THE DEATH CEREMONY by James Melville


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Kobe's Supt. Tetsuo Otani (Death of a Daimyo, The Ninth Netsuke, etc.) is in Kyoto to attend a super-deluxe tea ceremony--when, during the ritual, the Grand Master of the tea ceremony is shot dead by a hidden sniper. But: was the vital, 60-ish Grand Master (a national cultural celebrity) really the intended victim? Or was the sniper actually shooting at the British Ambassador, an honored tea-ceremony guest seated beside the Master? Supt. Otani, in charge of the ensuing investigation, at first favors the latter theory--especially since the Ambassador has received death-threat letters from the IRA. Furthermore, a young Irishman just happens to be among the students at the tea-ceremony school! (By further, unconvincing coincidence, the Irishman is the ex-lover of the Otanis' blithely inconsiderate British houseguest.) Eventually, however, to no reader-surprise, Otani decides that the Grand Master was murdered very much on purpose--via a gnarled conspiracy involving bygone sexual secrets, nasty domestic blackmail, and a Mishima-like psycho. As usual, Melville offers intriguing details of contemporary Japanese life-style, along with drily amusing glimpses of Otani's backup team: aging playboy Inspector Kimura; canny old Inspector Noguchi; and wise wife Hanae. This time, however, despite diverting bits of police-politics and cross-cultural comedy, the overall effect--thanks largely to the implausible, raggedly paced plotting--is contrived and disappointing.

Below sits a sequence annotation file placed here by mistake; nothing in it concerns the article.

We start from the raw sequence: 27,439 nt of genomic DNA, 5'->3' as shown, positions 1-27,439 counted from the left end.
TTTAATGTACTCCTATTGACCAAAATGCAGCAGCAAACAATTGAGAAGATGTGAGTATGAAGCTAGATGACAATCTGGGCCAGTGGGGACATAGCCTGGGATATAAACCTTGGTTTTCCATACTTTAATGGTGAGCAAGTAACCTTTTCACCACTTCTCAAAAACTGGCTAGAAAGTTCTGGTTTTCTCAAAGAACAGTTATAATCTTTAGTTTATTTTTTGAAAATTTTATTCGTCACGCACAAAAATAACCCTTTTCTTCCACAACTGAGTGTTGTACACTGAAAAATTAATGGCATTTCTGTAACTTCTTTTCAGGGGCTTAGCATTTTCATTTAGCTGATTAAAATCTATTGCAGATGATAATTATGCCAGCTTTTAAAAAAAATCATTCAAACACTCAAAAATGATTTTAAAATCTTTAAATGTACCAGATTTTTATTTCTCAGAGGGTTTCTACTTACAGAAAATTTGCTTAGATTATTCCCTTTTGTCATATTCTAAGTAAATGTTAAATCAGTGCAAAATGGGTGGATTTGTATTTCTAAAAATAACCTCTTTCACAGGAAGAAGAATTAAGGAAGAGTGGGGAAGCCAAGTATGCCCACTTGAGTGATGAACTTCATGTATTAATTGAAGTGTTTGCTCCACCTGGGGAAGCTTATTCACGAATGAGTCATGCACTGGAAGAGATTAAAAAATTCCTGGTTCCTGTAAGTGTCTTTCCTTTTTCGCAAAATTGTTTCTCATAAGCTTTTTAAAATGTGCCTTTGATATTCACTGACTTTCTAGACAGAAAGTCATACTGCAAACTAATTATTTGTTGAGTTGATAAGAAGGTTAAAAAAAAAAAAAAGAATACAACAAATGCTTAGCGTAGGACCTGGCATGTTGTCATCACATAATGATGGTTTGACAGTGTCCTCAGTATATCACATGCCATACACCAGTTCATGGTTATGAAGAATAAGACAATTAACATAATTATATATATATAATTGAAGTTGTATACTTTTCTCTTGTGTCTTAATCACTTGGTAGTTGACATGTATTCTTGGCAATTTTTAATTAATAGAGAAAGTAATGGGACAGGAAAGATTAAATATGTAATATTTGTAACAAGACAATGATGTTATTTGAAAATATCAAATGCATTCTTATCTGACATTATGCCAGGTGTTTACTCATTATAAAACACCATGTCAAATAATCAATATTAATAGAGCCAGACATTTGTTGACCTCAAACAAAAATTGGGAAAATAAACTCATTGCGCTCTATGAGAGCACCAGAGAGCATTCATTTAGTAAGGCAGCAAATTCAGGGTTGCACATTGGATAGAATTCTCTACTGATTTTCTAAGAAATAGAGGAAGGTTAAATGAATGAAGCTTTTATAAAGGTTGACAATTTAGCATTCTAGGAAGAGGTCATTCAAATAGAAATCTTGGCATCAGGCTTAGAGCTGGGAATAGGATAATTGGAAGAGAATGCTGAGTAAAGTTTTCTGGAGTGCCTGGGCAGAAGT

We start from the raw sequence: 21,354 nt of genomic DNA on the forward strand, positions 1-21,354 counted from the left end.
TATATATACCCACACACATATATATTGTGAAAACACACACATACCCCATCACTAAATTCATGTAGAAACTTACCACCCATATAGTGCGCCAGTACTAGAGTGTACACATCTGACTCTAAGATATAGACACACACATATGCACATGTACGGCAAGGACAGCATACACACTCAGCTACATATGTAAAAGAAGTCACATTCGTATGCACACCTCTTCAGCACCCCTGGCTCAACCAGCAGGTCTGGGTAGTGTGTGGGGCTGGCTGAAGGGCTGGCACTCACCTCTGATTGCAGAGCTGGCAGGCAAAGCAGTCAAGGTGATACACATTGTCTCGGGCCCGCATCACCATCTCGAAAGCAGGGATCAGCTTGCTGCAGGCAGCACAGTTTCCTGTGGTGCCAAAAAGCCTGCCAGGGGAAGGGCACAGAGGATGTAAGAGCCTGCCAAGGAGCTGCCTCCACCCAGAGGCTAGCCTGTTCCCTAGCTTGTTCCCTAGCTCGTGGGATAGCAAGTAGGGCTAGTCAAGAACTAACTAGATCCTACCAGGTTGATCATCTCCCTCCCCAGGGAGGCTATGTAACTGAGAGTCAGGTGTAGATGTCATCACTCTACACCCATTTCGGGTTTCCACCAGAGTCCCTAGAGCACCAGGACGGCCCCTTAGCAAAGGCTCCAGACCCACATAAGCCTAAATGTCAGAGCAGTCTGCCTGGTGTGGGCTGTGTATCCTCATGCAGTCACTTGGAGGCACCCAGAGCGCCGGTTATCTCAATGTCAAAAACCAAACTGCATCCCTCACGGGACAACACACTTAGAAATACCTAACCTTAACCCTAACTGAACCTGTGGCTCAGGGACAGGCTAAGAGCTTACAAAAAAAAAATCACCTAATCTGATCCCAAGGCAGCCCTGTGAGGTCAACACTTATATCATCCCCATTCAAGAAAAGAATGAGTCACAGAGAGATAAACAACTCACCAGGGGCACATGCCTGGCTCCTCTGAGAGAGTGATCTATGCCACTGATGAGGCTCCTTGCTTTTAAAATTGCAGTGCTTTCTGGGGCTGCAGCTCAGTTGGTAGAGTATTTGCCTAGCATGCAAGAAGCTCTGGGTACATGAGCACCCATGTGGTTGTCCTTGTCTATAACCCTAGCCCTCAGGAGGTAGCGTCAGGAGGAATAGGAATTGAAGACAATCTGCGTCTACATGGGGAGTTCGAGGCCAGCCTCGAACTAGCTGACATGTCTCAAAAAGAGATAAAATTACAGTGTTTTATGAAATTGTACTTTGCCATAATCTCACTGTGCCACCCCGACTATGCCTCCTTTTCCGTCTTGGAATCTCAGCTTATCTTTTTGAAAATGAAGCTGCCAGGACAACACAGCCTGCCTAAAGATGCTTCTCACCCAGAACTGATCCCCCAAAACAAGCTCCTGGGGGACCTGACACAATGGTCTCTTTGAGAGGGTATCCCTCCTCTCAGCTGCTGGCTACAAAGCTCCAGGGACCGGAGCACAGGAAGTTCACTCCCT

Pub Date: Dec. 31st, 1985
Publisher: St. Martin's